We also do not find merit in the petitioner’s contention that its tax exemptions under its charter subsist despite the passage of the LGC.

 

As a rule, tax exemptions are construed strongly against the claimant. Exemptions must be shown to exist clearly and categorically, and supported by clear legal provisions.71  In the case at bar, the petitioners sole refuge is section 13 of Rep. Act No. 6395 exempting from, among others, all income taxes, franchise taxes and realty taxes to be paid to the National Government, its provinces, cities, municipalities and other government agencies and instrumentalities.  However, Section 193 of the LGC withdrew, subject to limited exceptions, the sweeping tax privileges previously enjoyed by private and public corporations.  Contrary to the contention of petitioner, section 193 of the LGC is an express, albeit general, repeal of all statutes granting tax exemptions from local taxes.72  It reads:

 

Sec. 193. Withdrawal of Tax Exemption Privileges.  Unless otherwise provided in this Code, tax exemptions or incentives granted to, or presently enjoyed by all persons, whether natural or juridical, including government-owned or controlled corporations, except local water districts, cooperatives duly registered under R.A. No. 6938, non-stock and non-profit hospitals and educational institutions, are hereby withdrawn upon the effectivity of this Code.  (emphases supplied)

 

It is a basic precept of statutory construction that the express mention of one person, thing, act, or consequence excludes all others as expressed in the familiar maxim expressio unius est exclusio alterius.73  Not being a local water district, a cooperative registered under R.A. No. 6938, or a non-stock and non-profit hospital or educational institution, petitioner clearly does not belong to the exception.  It is therefore incumbent upon the petitioner to point to some provisions of the LGC that expressly grant it exemption from local taxes.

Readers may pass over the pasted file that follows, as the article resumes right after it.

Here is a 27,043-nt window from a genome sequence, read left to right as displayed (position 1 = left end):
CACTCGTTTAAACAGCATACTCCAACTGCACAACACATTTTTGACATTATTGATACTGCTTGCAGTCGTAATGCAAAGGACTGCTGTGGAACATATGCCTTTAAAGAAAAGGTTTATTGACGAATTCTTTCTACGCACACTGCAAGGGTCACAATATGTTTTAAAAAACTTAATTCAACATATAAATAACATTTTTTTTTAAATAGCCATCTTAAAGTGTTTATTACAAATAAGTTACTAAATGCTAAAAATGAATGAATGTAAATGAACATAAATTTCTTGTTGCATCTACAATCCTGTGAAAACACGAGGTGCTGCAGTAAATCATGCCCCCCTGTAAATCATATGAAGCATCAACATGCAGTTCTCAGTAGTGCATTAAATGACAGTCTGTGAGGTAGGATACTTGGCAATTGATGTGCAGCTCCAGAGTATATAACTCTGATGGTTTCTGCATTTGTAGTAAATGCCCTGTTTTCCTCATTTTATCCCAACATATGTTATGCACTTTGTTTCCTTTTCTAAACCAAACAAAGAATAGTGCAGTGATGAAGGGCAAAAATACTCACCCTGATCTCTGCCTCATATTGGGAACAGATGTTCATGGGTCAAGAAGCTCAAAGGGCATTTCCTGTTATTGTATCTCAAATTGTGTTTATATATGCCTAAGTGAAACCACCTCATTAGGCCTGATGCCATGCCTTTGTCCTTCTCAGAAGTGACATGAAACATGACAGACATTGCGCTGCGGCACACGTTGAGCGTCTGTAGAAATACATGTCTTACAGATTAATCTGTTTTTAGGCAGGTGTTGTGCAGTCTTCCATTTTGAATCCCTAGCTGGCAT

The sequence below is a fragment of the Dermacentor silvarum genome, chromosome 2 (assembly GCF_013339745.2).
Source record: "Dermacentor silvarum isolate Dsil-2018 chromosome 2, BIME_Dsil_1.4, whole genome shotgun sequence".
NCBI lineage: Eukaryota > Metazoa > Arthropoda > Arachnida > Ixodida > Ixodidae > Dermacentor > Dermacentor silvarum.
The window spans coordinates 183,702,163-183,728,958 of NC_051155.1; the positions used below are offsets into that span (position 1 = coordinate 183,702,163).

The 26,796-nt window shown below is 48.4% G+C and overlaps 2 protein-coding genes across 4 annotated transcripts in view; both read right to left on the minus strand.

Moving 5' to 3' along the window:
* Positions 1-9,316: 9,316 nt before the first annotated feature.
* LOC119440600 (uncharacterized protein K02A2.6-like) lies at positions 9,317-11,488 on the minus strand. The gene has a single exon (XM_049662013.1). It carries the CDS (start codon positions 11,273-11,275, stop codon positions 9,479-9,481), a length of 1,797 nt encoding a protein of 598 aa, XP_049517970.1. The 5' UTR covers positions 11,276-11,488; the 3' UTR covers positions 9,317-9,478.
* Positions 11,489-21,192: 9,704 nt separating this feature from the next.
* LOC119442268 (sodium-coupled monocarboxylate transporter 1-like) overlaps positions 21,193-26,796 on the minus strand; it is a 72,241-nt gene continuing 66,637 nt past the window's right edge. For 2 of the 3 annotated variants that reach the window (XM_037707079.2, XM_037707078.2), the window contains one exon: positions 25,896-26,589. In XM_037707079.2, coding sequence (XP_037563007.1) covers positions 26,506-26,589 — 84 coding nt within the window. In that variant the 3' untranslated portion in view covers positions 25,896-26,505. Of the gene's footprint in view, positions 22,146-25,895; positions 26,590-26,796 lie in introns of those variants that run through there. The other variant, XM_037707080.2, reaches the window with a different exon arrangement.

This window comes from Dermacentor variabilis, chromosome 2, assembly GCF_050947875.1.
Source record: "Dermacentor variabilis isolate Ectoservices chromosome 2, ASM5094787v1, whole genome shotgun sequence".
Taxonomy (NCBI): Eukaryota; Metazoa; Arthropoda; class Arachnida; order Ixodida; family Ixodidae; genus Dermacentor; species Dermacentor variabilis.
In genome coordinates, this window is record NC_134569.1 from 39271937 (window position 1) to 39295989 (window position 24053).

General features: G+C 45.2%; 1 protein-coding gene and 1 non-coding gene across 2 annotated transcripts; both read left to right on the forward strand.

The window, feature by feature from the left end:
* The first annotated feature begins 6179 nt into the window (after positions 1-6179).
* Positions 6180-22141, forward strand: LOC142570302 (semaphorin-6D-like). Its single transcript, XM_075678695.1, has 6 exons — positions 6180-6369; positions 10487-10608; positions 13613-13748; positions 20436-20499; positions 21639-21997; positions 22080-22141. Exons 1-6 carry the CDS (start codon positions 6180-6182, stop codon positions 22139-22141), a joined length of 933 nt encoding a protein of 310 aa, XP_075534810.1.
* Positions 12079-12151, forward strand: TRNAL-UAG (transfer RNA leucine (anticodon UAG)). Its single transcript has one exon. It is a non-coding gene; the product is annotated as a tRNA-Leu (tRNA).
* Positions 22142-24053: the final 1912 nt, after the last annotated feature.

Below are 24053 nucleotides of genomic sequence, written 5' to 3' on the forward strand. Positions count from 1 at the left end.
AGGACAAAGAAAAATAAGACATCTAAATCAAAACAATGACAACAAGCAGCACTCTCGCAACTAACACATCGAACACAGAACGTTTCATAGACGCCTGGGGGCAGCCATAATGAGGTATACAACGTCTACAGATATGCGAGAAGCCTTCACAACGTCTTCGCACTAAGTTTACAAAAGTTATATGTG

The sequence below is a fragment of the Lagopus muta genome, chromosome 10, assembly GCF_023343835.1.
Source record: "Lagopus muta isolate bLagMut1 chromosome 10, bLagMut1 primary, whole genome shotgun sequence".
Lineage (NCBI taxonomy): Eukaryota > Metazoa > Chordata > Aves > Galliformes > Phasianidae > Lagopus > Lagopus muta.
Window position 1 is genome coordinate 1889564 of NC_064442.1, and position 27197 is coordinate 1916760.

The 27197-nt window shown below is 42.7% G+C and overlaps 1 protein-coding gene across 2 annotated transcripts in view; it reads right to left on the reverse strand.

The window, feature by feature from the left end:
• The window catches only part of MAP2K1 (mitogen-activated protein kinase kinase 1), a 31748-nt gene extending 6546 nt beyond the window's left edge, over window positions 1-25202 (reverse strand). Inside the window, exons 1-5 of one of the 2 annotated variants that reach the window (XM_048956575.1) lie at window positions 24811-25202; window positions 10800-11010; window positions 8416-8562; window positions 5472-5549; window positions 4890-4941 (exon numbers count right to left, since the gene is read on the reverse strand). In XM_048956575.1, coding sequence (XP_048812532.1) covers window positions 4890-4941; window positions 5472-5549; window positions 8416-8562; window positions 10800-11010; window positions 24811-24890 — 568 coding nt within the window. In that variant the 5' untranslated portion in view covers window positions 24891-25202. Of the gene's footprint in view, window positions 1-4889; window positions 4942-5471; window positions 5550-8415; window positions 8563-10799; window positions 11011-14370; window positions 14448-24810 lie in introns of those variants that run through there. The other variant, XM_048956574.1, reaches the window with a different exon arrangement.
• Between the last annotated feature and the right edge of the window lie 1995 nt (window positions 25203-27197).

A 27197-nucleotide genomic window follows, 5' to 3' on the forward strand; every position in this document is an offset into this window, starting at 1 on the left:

But this would be an exercise in futility. Section 137 of the LGC clearly states that the LGUs can impose franchise tax notwithstanding any exemption granted by any law or other special law.  This particular provision of the LGC does not admit any exception.  In City Government of San Pablo, Laguna v. Reyes,74 MERALCO’s exemption from the payment of franchise taxes was brought as an issue before this Court.  The same issue was involved in the subsequent case of Manila Electric Company v. Province of Laguna.75  Ruling in favor of the local government in both instances, we ruled that the franchise tax in question is imposable despite any exemption enjoyed by MERALCO under special laws, viz:

 

It is our view that petitioners correctly rely on provisions of Sections 137 and 193 of the LGC to support their position that MERALCO’s tax exemption has been withdrawn.  The explicit language of Section 137 which authorizes the province to impose franchise tax notwithstanding any exemption granted by any law or other special law is all-encompassing and clear.  The franchise tax is imposable despite any exemption enjoyed under special laws.

 

Section 193 buttresses the withdrawal of extant tax exemption privileges.  By stating that unless otherwise provided in this Code, tax exemptions or incentives granted to or presently enjoyed by all persons, whether natural or juridical, including government-owned or controlled corporations except (1) local water districts, (2) cooperatives duly registered under R.A. 6938, (3) non-stock and non-profit hospitals and educational institutions, are withdrawn upon the effectivity of this Code, the obvious import is to limit the exemptions to the three enumerated entities.  It is a basic precept of statutory construction that the express mention of one person, thing, act, or consequence excludes all others as expressed in the familiar maxim expressio unius est exclusio alterius.  In the absence of any provision of the Code to the contrary, and we find no other provision in point, any existing tax exemption or incentive enjoyed by MERALCO under existing law was clearly intended to be withdrawn.

 

Reading together sections 137 and 193 of the LGC, we conclude that under the LGC the local government unit may now impose a local tax at a rate not exceeding 50% of 1% of the gross annual receipts for the preceding calendar based on the incoming receipts realized within its territorial jurisdiction.  The legislative purpose to withdraw tax privileges enjoyed under existing law or charter is clearly manifested by the language used on (sic) Sections 137 and 193 categorically withdrawing such exemption subject only to the exceptions enumerated.  Since it would be not only tedious and impractical to attempt to enumerate all the existing statutes providing for special tax exemptions or privileges, the LGC provided for an express, albeit general, withdrawal of such exemptions or privileges.  No more unequivocal language could have been used.76  (emphases supplied).